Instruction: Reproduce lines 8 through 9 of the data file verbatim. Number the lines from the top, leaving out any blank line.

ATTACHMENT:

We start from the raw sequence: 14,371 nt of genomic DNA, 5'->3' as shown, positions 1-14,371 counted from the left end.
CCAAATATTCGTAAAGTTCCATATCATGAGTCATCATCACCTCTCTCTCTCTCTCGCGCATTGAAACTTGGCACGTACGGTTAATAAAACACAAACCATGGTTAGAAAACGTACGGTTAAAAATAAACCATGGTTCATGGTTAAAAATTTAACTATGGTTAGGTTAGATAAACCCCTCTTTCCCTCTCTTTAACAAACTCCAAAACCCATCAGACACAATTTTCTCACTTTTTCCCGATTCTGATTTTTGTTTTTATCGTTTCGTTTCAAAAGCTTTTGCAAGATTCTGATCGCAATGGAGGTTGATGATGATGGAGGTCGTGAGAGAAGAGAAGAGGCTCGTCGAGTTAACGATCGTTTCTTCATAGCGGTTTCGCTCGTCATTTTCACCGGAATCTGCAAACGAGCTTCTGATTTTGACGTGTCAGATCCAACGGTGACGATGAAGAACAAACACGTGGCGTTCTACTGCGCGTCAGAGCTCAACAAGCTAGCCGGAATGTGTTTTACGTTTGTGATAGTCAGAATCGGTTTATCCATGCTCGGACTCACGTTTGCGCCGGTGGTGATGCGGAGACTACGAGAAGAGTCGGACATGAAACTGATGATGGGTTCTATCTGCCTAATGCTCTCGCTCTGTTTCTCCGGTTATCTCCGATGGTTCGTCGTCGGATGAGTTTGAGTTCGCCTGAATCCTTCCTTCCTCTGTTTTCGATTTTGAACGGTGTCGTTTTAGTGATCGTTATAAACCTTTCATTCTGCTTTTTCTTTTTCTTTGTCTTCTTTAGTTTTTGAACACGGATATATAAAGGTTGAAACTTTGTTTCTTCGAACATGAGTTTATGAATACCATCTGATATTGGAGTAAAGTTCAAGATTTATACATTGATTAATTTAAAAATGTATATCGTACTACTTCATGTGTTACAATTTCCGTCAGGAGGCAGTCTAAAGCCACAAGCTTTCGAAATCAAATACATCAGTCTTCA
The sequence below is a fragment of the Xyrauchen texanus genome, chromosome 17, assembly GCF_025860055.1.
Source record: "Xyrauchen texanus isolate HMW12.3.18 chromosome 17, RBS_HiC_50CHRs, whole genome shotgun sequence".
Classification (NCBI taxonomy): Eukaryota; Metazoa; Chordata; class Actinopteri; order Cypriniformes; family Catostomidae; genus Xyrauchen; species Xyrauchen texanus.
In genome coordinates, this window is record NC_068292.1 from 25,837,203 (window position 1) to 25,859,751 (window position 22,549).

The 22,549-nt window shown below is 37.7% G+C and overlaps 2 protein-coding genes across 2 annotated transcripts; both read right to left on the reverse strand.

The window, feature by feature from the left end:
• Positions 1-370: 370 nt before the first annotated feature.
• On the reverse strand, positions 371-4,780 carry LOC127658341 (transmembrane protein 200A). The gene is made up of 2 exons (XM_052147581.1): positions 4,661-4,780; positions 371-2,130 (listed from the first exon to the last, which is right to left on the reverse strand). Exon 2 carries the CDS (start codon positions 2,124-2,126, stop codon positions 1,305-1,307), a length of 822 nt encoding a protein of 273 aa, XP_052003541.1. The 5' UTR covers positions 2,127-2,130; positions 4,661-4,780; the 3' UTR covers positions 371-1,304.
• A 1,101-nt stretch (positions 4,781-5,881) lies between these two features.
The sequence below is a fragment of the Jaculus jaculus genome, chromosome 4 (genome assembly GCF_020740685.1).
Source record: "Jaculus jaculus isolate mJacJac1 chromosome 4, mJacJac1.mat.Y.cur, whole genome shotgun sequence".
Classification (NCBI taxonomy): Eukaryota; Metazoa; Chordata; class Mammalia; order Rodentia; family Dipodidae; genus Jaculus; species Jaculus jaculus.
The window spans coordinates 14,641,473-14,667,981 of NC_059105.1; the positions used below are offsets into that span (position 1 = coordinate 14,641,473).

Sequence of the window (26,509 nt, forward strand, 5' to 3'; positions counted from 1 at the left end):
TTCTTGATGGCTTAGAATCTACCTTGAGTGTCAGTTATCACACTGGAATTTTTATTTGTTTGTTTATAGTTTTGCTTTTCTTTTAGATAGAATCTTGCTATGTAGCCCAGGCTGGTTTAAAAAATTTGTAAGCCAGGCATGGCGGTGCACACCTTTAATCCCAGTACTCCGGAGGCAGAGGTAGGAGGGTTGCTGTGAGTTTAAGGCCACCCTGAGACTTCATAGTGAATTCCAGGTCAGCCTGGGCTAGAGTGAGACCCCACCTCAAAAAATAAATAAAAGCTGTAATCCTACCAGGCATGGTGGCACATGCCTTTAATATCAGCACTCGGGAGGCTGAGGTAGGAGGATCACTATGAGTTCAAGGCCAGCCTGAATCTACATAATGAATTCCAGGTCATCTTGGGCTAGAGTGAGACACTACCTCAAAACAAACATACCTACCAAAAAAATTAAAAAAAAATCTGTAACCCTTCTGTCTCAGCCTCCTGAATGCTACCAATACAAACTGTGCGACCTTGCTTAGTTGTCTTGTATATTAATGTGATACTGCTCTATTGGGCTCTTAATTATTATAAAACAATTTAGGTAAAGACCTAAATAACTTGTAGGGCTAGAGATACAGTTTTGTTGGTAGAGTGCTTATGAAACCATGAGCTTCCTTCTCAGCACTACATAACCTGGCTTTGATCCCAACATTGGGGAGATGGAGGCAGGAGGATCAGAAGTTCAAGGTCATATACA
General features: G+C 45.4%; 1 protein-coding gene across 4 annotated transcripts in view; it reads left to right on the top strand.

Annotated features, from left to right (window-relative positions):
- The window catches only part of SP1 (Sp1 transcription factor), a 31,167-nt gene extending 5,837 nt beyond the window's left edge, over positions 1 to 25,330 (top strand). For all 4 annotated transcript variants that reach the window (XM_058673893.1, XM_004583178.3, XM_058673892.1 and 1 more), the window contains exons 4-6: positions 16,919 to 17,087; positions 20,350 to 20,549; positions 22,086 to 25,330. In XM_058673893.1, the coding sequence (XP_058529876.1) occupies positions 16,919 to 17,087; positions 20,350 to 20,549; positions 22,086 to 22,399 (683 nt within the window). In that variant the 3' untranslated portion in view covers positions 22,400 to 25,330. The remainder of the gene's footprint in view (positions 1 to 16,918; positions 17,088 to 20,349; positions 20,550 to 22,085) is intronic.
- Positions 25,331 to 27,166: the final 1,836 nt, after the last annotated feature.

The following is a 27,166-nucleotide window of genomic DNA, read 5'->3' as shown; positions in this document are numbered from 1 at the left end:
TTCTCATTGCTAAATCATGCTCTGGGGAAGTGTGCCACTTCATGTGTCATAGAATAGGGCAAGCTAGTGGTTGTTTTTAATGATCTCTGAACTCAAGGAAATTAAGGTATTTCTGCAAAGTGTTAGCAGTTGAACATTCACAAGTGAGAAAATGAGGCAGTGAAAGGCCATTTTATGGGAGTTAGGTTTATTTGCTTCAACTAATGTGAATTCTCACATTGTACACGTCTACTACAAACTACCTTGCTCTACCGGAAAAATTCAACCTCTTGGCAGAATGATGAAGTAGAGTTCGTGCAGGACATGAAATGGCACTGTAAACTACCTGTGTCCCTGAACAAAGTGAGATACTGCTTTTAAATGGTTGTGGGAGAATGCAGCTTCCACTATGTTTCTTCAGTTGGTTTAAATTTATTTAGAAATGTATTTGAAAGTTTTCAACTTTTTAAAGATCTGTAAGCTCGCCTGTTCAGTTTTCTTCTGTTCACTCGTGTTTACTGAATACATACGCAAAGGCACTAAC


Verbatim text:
The window, feature by feature from the left end:
• Positions 1-370: 370 nt before the first annotated feature.